(Washington, D.C.) The president of The Interfaith Alliance expressed dismay today at the news of an unwarranted verbal attack upon a respected Green Bay, Wisconsin rabbi who is co-president of the organization's Northeast Wisconsin group. On Sunday, March 15th Rabbi Sidney Vineburg, co-president of the Northeast Wisconsin Interfaith Alliance, was verbally attacked by Christian Family Association (CFA) Executive Director Dean Young at a restaurant in Green Bay, Wisconsin where Rabbi Vineburg was invited by local members of the CFA to meet with Alabama Judge Roy Moore.
Judge Moore, the Alabama State Circuit Court Judge from Etowah County who gained national attention when he refused to remove a plaque of the Ten Commandments from his court room and insisted on opening his court with clergy-led Christian prayers, was invited to Green Bay by the CFA. The Christian Family Association is trying to build support for their campaign to have a marble statue of the Ten Commandments placed in front of the local courthouse.
When Rabbi Vineburg arrived at the restaurant, Young confronted him, launching into a vitriolic diatribe denouncing Vineburg as "a leader of the forces of darkness" while describing himself as the "forces of light" and then demanding that Rabbi Vineburg leave the restaurant. "I was shocked and dismayed by the attack since I have a good relationship with the local members of CFA and particularly since they invited me to have lunch with Judge Moore," said Rabbi Vineburg. " I was even more surprised because it came from a person who claims to be a leader of religious people."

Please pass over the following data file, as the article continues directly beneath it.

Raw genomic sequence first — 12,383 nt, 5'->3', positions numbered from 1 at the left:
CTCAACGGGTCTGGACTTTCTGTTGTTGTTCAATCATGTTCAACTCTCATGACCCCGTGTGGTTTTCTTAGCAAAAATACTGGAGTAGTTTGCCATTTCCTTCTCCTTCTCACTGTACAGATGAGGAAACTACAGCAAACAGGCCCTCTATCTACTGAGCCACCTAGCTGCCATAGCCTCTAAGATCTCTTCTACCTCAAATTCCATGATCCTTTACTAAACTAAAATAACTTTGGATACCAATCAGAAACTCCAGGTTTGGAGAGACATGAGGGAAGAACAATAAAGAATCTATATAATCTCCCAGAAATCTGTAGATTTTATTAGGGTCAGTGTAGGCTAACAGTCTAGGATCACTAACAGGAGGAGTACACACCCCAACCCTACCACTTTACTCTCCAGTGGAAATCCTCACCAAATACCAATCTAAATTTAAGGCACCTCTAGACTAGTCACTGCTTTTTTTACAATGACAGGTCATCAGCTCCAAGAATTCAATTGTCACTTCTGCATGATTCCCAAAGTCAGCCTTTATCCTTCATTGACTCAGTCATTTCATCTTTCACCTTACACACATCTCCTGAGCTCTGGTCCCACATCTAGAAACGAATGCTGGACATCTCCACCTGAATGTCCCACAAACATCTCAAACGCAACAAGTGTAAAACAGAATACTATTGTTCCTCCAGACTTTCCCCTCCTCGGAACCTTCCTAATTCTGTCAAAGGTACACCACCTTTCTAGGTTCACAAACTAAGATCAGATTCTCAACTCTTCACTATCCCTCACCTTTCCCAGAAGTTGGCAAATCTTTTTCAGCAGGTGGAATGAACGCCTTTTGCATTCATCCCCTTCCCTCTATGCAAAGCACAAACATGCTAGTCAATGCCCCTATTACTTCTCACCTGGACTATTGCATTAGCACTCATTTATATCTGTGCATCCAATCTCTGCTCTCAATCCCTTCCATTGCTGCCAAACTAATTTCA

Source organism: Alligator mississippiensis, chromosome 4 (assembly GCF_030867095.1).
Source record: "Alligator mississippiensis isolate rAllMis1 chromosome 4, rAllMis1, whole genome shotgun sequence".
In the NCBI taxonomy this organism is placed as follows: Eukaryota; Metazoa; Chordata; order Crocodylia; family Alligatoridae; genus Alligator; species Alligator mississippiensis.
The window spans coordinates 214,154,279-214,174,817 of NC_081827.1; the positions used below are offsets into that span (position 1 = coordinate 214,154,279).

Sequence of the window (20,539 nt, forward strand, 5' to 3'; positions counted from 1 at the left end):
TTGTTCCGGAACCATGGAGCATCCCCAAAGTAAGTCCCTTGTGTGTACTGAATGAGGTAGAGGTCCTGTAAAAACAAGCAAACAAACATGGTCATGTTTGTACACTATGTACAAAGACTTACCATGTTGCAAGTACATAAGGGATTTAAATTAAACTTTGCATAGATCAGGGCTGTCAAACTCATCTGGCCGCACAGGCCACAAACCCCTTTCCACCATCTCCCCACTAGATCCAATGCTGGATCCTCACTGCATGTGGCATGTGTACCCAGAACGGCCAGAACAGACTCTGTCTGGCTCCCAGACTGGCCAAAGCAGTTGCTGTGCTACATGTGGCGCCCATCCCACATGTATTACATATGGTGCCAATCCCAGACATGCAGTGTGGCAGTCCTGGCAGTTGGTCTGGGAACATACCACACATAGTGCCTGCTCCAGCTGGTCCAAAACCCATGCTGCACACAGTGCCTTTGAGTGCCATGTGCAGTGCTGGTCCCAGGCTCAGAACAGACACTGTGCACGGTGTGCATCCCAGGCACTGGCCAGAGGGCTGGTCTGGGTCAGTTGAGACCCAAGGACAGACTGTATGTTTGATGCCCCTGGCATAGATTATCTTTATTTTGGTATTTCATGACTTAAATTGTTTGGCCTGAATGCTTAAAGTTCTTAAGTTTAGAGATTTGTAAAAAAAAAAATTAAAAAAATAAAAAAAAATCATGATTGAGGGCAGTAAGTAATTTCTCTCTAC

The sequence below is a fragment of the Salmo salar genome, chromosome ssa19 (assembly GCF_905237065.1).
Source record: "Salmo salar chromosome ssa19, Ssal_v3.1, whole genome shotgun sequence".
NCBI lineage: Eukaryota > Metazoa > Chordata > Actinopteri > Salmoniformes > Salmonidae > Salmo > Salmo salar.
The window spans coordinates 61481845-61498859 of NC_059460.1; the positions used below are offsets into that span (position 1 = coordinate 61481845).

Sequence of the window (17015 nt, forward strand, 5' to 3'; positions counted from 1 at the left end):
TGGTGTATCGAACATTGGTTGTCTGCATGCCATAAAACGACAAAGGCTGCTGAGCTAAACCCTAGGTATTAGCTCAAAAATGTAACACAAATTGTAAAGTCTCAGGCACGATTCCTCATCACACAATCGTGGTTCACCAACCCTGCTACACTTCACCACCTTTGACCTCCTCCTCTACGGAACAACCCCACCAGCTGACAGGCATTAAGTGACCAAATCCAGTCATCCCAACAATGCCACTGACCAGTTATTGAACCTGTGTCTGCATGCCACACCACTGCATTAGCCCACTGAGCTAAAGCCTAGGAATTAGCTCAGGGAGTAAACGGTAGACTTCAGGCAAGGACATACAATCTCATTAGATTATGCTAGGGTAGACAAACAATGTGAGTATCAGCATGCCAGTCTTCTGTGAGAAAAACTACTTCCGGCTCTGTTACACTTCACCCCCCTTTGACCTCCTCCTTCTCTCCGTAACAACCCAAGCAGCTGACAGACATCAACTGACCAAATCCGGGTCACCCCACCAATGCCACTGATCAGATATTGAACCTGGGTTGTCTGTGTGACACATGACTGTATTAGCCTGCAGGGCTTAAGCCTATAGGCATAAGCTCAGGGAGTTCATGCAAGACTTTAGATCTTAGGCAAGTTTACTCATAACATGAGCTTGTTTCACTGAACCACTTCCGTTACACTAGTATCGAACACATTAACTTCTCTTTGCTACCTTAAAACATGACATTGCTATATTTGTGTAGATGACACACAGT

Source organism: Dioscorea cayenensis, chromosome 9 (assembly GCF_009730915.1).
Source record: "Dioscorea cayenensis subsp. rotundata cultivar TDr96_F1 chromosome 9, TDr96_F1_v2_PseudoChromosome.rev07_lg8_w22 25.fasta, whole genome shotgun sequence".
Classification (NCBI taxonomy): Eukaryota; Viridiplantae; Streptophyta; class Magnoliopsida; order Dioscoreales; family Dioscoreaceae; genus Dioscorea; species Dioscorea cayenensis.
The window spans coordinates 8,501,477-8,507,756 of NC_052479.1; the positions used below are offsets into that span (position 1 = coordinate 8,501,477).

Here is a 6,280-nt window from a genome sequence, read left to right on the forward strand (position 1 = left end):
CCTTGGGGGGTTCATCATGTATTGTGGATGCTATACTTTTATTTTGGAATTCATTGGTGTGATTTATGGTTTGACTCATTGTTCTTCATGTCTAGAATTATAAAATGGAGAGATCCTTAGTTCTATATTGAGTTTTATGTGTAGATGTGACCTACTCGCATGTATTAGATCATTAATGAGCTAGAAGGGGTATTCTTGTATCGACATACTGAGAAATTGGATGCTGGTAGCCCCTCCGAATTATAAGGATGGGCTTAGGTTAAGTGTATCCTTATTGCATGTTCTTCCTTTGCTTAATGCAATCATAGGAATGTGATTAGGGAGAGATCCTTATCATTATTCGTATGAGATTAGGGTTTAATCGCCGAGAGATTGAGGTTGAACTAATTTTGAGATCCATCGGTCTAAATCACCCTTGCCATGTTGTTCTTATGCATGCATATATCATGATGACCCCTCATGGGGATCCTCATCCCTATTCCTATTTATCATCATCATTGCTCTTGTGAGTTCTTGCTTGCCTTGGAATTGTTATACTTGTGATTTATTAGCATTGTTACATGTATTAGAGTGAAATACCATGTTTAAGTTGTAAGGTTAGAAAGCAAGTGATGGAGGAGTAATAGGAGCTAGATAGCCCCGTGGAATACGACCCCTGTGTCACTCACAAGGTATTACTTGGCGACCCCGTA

Calling for a renewed commitment to civility in our public debate, Reverend Dr. J. Philip Wogaman, President of The Interfaith Alliance called upon Young to refrain from demonizing members of the clergy and other people of faith who disagree with his positions on public policy matters. "This type of uncivil behavior represents a mind set that is not only inappropriate for people of faith who honestly disagree, but is simply un-American," said Wogaman. "Attacks like this poison our public debate and divide communities. Rabbi Vineburg sought an open and honest dialogue with Judge Moore but was greeted with intolerance. Of course Rabbi Vineburg supports the Ten Commandments and to prayer; but this is not the issue. This is about the imposition of religious images and symbols on those who do not share them, but who are our fellow citizens."
"The aim of the Northeast Wisconsin Interfaith Alliance is to promote the healing and constructive force that people of faith can have in the public debate by drawing upon our shared religious principles," said Rabbi Vineburg. "We believe that our diversity is what makes us a great nation and we will redouble our efforts to work toward those goals in light of this incident."
Established in 1994, The Interfaith Alliance is a national, non-partisan grassroots organization with local Alliances in over 100 communities in 36 states and a national membership drawn from 50 different faith communities. TIA is building a mainstream, faith-based movement that seeks to unite people of faith to promote the positive and healing role of religion in the civic debate.
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